This was the 44th Australian national science fiction convention. When I used to go to conventions in the 1960s and early 1970s I don't think they were even into double digits.
Science fiction fans from around the country gathered at Wrest Point hotel in Hobart for the usual round of speeches, panels, masquerades and award presentations.
I haven't been to many conventions in the last twenty years and didn't feel immediately at ease when I wandered into the venue. Everything had a familiar feel and a few people even recognised me -- I went over to say hello to Melbourne bookseller Justin Ackroyd and he looked more shocked than surprised ("Mike?!") when he saw me.
International Guest Of Honour was fantasy novelist Anne Bishop; not only was this her first trip outside America, it was the first time she'd been on a plane for more than two hours. Australian GoH was novelist Marianne de Pierres.
Fan GoH was Mervyn Binns, whose involvement with Australian science fiction goes back to the days when dinosaurs roamed the earth. I first met him at the 1968 Melbourne Convention, up that long staircase to the old Melbourne SF Clubrooms over a warehouse in Somerset Place.
After the official opening, there was a skit based on the television show The Glass House which even included as one of the guests Hobart's Lord Mayor Rob Valentine. Brooklyn-born Tasmanian Steve Lazaroff hosted the skit.
Kay, a local fan, had never seen the show they were sending up and was sitting in the front row. When they asked during one routine were there any questions, she spoke out in a loud voice "Yes -- what does any of this have to do with science fiction?"
You may criticise Kay's sense of humour but you can't fault her dedication. Partly disabled and lacking any form of transport, she was willing to shuffle 10km there and 10km home every day. Fortunately she was able to get a lift with someone a couple of times.
It didn't help my sense of alienation that other obligations kept me away on the second day of the proceedings. Returning on day 3, I stayed for a while and suddenly felt very uncomfortable and out of place. I got in my car and drove straight home, leaving a few people wondering why I'd vanished so abruptly.
That wasn't the first time I'd had that feeling, though I hadn't thought about it for many years. Going back, oh 35 years it's be now, I sometimes felt uncomfortable during conventions and I'd shut myself in my hotel room, lie down and stare at the ceiling for half an hour.
I never told anyone about it because it seemed so strange. You would have expected me to be in an elevated rather than depressed state, surrounded by friends and all my favourite interests.
But people aren't always logical.
I didn't really feel comfortable until the fourth and final day. I wandered about chatting with people, looked at a couple of displays and listened to a panel discussion about recent developments in Australian publishing [I didn't recognise the names of the authors mentioned but the problems didn't seem to have changed since my day].
As the convention wound down, I was aware that I should have made more of an effort to overcome my lack of emotional involvement. Being out of the circuit for so many years I simply felt detached from everything that was going on and it took me a long time to warm to the event.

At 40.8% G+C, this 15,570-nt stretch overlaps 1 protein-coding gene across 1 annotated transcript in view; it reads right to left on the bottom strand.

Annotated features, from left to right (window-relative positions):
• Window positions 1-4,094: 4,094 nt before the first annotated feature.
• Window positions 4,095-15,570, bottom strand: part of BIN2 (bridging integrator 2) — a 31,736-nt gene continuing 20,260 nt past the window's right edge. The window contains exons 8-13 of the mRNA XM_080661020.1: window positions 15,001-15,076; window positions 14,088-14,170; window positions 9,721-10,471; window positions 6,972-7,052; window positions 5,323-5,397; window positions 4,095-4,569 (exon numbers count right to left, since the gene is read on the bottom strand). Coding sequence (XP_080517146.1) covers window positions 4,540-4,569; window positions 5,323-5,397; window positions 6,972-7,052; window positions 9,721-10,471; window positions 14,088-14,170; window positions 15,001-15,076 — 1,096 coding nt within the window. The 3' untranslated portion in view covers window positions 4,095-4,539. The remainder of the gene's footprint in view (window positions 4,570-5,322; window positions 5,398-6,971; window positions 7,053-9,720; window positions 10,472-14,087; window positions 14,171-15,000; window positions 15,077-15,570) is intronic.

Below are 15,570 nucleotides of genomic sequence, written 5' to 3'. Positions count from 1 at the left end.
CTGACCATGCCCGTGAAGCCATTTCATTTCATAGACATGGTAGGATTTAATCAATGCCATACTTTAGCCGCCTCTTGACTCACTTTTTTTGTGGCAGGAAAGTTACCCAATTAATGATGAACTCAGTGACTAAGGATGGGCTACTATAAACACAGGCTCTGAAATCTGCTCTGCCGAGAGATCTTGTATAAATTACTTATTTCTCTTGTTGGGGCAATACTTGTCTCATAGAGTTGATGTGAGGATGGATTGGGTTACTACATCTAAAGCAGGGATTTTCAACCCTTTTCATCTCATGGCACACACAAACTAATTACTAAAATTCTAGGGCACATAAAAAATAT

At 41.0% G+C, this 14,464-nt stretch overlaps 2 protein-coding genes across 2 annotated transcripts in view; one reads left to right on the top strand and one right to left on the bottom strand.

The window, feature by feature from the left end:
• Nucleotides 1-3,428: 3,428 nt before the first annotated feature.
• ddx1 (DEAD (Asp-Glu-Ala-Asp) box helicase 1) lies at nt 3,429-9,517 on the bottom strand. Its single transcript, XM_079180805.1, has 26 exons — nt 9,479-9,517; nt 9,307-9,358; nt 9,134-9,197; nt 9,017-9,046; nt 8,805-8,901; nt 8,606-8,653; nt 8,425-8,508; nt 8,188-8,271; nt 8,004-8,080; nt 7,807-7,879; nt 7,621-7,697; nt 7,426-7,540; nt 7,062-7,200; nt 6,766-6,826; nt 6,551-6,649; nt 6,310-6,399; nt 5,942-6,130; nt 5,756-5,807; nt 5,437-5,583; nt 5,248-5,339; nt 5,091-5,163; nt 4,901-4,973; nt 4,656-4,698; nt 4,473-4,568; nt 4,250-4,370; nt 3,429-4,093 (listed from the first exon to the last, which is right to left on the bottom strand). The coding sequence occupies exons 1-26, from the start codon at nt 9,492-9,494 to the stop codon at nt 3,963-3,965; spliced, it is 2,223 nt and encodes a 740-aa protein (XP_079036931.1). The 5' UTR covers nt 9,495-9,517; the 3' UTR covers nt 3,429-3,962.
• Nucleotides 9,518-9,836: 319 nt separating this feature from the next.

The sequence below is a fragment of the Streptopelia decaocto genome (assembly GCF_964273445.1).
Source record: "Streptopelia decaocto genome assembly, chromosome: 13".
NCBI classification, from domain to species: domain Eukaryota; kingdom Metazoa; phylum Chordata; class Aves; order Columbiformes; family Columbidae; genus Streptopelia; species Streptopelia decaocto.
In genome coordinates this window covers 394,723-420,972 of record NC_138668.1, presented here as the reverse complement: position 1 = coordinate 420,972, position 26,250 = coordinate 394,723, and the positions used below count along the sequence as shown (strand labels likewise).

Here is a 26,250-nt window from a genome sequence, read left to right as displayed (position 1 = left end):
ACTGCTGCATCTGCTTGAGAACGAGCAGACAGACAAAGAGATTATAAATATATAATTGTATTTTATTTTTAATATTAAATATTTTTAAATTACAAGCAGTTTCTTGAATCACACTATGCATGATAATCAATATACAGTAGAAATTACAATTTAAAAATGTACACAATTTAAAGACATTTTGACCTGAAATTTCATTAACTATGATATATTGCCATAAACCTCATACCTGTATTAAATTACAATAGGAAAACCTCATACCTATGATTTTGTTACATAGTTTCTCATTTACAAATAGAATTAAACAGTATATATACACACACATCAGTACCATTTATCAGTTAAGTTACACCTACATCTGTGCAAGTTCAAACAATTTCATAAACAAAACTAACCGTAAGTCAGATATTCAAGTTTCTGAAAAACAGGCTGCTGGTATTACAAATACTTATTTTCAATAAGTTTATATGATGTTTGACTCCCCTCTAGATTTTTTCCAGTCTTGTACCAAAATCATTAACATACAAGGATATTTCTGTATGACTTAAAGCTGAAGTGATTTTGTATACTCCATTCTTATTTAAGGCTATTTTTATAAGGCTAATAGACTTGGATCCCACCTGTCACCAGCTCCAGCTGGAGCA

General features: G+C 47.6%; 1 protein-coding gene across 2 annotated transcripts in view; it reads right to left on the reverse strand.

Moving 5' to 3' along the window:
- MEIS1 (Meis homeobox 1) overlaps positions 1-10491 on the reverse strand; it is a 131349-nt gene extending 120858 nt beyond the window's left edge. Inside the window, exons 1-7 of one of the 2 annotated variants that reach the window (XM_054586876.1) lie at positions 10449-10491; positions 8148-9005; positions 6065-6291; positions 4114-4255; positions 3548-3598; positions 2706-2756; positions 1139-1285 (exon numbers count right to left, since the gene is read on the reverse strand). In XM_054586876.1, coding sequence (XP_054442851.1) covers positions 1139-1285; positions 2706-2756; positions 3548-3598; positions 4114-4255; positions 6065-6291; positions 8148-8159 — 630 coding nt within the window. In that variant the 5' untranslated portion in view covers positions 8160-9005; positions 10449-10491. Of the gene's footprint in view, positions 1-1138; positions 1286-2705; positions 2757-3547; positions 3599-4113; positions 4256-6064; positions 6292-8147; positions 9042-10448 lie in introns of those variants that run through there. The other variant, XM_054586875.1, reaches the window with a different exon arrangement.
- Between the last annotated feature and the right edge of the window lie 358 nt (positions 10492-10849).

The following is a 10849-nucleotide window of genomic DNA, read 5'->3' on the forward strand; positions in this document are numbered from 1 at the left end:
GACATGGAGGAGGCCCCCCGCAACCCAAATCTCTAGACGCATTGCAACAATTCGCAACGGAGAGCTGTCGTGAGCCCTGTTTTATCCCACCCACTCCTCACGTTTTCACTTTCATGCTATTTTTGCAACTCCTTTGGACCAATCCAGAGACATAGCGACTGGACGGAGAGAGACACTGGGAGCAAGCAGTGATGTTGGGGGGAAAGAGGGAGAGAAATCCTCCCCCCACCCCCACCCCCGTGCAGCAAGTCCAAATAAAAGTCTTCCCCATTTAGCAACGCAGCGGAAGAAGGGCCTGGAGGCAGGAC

Maybe next time I'll be better.
A friend e-mails me to point out that I haven't yet mentioned the new series of Doctor Who which has been on for a month now.
It's certainly a lot of fun. I remember seeing the first episode of the show 40 years ago and have been watching ever since, so I'm probably in a better position than most to judge how the new series works. And for my money, it works well.
Christopher Eccleston makes a good Doctor, full of vitality and yet capable of expressing the sorrow of being the last of the Time Lords. Billie Piper is great as his companion Rose, a girl from modern London who does well at expressing the initial incomprehension common to all new travellers in the Tardis.
The first three episodes neatly take us to past, present and future. "Rose" introduces us to the new protagonist and shows us some old enemies The Autons at large in present-day London.
"The End of the World" has echoes of Douglas Adams' creation The Restaurant At The End Of The Universe and shows how well the update of the show works -- the same plot in the 1970s would have involved some dodgy-looking sets and a gaggle of aliens in rubber suits. This is unmistakably a modern big-budget production.
And "The Unquiet Dead" takes us back to the 19th century where a skeptical Charles Dickens becomes involved when zombies turn up in Cardiff of all places. This one was criticised for its violence and horror elements when it was aired in Britain and I suspect it may have been lightly edited for its early-evening slot here in Australia.
Episode 4 "Aliens of London" was delightful. Returning to the present day, the Doctor is obviously pleased to be on the spot when an alien spacecraft crashes into the Thames in full view of the media. The key line: "This is all a diversion... no, not a diversion, a trap!" I also enjoyed the second half of this story, which takes place almost completely inside 10 Downing Street.